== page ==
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Router vs modem: things you should know

Most computer networks use modems and routers. These devices work together, and
sometimes are even integrated into a single box. Read on to discover some of the key
differences between them.

A modem connects your home network to the Internet. If you've got at least some gray
hairs, you may remember the good old dial-up network modems, which were used to
connect your computer to the Internet by making use of a regular phone line. These ancient
modems converted Internet data to DTMF signals, audible frequencies that were carried
over the phone lines.

I can still remember myself waiting for dozens of minutes to download a single song from
the Internet. And a 200 MB download was a real challenge! A high-quality dial-up modem,
similar with these ones that are still produced by U.S. Robotics, for example, was able to
transfer data at 56 Kbps, which translates to a maximum of 56/8 = 7 KBps.
Sadly, the phone line was unable to keep up with this "huge" speed, so the real data
transfer speed was about 5 KBps at most.

If the file had 200 MB, and you were only getting 5 KB of it each second, you needed
200,000 / 5 = 40,000 seconds = 11+ hours to get it all! Often times, the download stopped
and you had to restart the entire process. Not to mention that you couldn't use your phone
line (you were unable to send or receive calls) while you were using the modem!

But I digress, so let's get back to the article! A typical modem has three plugs:

1. The power adapter plug.
2. The Internet plug. This can be either an RJ-45 plug, if we are talking about DSL-based
Internet access, or a coaxial cable, if you use the services provided by a cable-based
Internet company. Often times, these plugs are labeled "WAN" or "Internet".
3. The home network plug, which connects the modem to your computer network. This is
frequently an Ethernet plug that's marked as "LAN".

Just like a modem, a router contains a CPU, RAM memory and several other microchips
that are utilized for its input/output interface. Often times, it includes a proprietary operating
system, which can be upgraded by installing a third-party router firmware, such as DD-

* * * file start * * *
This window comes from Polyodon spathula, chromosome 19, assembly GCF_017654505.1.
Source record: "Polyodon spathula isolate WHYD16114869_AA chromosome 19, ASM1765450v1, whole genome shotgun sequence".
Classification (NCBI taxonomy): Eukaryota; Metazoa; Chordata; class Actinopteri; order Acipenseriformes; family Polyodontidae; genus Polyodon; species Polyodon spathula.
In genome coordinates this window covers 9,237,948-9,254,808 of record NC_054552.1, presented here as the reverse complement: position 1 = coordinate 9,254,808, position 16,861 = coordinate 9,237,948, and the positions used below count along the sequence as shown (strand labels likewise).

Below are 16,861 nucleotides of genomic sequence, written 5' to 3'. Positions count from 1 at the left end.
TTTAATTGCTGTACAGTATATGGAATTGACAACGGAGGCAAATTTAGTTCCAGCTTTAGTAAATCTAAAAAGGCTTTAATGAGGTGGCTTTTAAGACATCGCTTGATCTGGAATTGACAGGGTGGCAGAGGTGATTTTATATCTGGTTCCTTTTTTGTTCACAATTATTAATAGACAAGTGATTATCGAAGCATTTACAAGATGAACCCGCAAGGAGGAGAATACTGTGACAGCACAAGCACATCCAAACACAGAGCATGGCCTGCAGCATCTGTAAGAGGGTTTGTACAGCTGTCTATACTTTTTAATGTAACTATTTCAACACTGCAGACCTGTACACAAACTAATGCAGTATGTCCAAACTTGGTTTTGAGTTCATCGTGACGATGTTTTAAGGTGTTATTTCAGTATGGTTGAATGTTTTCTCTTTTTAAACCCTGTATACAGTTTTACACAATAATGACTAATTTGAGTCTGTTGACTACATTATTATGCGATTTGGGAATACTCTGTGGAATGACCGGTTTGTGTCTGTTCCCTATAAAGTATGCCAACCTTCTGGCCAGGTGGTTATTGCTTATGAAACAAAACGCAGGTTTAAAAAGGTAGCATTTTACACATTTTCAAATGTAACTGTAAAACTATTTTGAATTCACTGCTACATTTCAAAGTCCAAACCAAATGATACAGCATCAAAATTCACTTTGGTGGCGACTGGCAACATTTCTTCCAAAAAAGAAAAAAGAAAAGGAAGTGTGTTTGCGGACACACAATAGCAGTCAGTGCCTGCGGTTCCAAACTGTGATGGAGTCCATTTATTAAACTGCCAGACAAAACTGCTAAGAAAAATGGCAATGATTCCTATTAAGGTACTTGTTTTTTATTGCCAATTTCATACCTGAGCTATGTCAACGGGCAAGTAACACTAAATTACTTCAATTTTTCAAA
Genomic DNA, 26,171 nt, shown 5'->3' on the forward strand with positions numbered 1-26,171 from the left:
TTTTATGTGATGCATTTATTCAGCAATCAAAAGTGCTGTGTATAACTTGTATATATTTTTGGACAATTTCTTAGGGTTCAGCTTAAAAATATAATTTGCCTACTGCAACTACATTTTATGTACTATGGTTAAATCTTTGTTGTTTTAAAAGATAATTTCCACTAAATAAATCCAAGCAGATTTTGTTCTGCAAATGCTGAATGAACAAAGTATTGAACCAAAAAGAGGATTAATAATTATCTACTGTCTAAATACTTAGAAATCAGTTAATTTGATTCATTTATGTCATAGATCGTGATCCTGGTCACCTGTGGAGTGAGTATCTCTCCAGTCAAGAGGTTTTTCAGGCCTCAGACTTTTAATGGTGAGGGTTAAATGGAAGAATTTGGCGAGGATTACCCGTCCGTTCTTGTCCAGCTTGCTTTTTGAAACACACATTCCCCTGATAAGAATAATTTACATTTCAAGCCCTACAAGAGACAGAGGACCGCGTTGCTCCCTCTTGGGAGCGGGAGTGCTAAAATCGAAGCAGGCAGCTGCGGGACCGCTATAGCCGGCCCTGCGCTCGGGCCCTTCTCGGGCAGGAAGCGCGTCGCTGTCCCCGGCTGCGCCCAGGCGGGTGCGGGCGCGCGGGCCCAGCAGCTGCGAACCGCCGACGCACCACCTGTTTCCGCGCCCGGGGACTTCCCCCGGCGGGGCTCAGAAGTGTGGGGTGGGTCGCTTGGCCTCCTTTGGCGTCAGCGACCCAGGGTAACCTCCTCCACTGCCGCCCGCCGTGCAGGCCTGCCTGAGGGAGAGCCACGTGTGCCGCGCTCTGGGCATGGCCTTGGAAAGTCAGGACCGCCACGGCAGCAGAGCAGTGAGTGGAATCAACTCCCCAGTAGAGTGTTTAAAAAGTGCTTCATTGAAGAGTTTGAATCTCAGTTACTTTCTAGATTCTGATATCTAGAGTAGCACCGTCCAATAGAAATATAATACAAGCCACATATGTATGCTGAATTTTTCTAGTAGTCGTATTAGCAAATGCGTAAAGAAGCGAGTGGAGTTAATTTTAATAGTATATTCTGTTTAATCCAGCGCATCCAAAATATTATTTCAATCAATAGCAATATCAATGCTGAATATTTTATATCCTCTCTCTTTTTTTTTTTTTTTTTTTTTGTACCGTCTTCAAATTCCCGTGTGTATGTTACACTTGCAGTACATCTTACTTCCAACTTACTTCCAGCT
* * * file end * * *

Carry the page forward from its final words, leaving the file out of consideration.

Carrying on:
A router can connect one or more devices, also known as clients, to an external network.
A broadband router can connect your computers, tablets, phones, IoT devices, etc. to the
Internet, for example.

Routers are able to filter incoming and outgoing data packets depending on the IP
addresses of the senders and receivers. The router component that takes care of this task
is named "firewall". You may be familiar with the software-based firewalls that are built into
the Windows operating system, for example, but a hardware-based firewall offers a much
more powerful set of features.

A typical router has several plugs:

1. The power adapter plug.
2. Several Ethernet plugs. Routers usually have 1...6 plugs like these, but most of them
feature four Ethernet plugs. These ports are used to connect various devices to the router
using standard LAN cables.
3. The Internet plug, which is labeled "WAN" or "ADSL".
4. Optional USB plugs, which can be used to attach storage devices or printers that will
serve the entire network.

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Additionally, most modern routers include Wi-Fi radios, which can utilize internal or
external antennas to broadcast wireless signal.

Modems are only used indoors, but some routers are built using special components and
cases, which make it easy for them to withstand harsh weather conditions. A few
manufacturers sell various outdoor enclosures for routers, a decent solution for people who
aren't ready to invest money into an outdoor router or access point.

In the past, most people were using modems to connect to the Internet cable, feeding their
output into the router input. Finally, the router's Ethernet outputs were connected to the
network clients.